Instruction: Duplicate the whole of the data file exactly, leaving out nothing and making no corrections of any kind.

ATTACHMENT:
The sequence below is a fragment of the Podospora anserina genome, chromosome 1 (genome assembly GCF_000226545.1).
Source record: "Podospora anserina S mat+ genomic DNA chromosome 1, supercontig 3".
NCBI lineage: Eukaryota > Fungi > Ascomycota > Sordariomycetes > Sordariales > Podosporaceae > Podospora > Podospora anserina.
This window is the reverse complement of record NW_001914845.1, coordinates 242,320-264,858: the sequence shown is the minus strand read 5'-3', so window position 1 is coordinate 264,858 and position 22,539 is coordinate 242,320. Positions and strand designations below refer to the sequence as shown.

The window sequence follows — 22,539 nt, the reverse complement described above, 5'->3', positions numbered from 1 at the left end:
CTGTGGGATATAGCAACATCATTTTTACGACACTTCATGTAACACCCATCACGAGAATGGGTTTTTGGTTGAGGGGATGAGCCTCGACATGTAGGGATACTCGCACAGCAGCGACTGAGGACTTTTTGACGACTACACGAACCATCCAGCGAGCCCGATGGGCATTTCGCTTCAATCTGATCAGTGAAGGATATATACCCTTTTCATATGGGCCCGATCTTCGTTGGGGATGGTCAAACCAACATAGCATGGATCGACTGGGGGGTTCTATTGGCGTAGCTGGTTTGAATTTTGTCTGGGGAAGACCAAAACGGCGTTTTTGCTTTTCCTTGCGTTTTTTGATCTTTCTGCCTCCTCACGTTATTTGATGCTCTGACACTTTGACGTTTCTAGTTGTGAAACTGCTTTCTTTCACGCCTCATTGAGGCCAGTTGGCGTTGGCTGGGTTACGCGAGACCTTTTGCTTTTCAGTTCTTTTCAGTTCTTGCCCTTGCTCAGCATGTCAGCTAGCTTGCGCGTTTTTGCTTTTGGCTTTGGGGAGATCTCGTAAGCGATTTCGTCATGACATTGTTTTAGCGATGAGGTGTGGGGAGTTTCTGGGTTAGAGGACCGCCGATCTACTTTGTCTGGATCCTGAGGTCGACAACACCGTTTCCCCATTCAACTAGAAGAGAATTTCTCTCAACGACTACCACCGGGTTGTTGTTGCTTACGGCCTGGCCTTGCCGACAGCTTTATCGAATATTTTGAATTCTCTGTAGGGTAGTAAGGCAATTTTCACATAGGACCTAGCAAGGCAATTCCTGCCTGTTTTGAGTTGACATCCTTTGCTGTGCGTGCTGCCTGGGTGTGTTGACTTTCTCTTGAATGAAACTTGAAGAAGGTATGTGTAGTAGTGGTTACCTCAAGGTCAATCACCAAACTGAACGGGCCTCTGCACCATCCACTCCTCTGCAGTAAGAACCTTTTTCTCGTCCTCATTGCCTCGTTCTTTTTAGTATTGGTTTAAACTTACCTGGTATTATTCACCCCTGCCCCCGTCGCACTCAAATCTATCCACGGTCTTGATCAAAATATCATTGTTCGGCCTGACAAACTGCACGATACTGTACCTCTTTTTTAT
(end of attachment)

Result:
The sequence below is a fragment of the Podospora anserina genome, chromosome 1 (genome assembly GCF_000226545.1).
Source record: "Podospora anserina S mat+ genomic DNA chromosome 1, supercontig 3".
NCBI lineage: Eukaryota > Fungi > Ascomycota > Sordariomycetes > Sordariales > Podosporaceae > Podospora > Podospora anserina.
This window is the reverse complement of record NW_001914845.1, coordinates 242,320-264,858: the sequence shown is the minus strand read 5'-3', so window position 1 is coordinate 264,858 and position 22,539 is coordinate 242,320. Positions and strand designations below refer to the sequence as shown.

The window sequence follows — 22,539 nt, the reverse complement described above, 5'->3', positions numbered from 1 at the left end:
CTGTGGGATATAGCAACATCATTTTTACGACACTTCATGTAACACCCATCACGAGAATGGGTTTTTGGTTGAGGGGATGAGCCTCGACATGTAGGGATACTCGCACAGCAGCGACTGAGGACTTTTTGACGACTACACGAACCATCCAGCGAGCCCGATGGGCATTTCGCTTCAATCTGATCAGTGAAGGATATATACCCTTTTCATATGGGCCCGATCTTCGTTGGGGATGGTCAAACCAACATAGCATGGATCGACTGGGGGGTTCTATTGGCGTAGCTGGTTTGAATTTTGTCTGGGGAAGACCAAAACGGCGTTTTTGCTTTTCCTTGCGTTTTTTGATCTTTCTGCCTCCTCACGTTATTTGATGCTCTGACACTTTGACGTTTCTAGTTGTGAAACTGCTTTCTTTCACGCCTCATTGAGGCCAGTTGGCGTTGGCTGGGTTACGCGAGACCTTTTGCTTTTCAGTTCTTTTCAGTTCTTGCCCTTGCTCAGCATGTCAGCTAGCTTGCGCGTTTTTGCTTTTGGCTTTGGGGAGATCTCGTAAGCGATTTCGTCATGACATTGTTTTAGCGATGAGGTGTGGGGAGTTTCTGGGTTAGAGGACCGCCGATCTACTTTGTCTGGATCCTGAGGTCGACAACACCGTTTCCCCATTCAACTAGAAGAGAATTTCTCTCAACGACTACCACCGGGTTGTTGTTGCTTACGGCCTGGCCTTGCCGACAGCTTTATCGAATATTTTGAATTCTCTGTAGGGTAGTAAGGCAATTTTCACATAGGACCTAGCAAGGCAATTCCTGCCTGTTTTGAGTTGACATCCTTTGCTGTGCGTGCTGCCTGGGTGTGTTGACTTTCTCTTGAATGAAACTTGAAGAAGGTATGTGTAGTAGTGGTTACCTCAAGGTCAATCACCAAACTGAACGGGCCTCTGCACCATCCACTCCTCTGCAGTAAGAACCTTTTTCTCGTCCTCATTGCCTCGTTCTTTTTAGTATTGGTTTAAACTTACCTGGTATTATTCACCCCTGCCCCCGTCGCACTCAAATCTATCCACGGTCTTGATCAAAATATCATTGTTCGGCCTGACAAACTGCACGATACTGTACCTCTTTTTTAT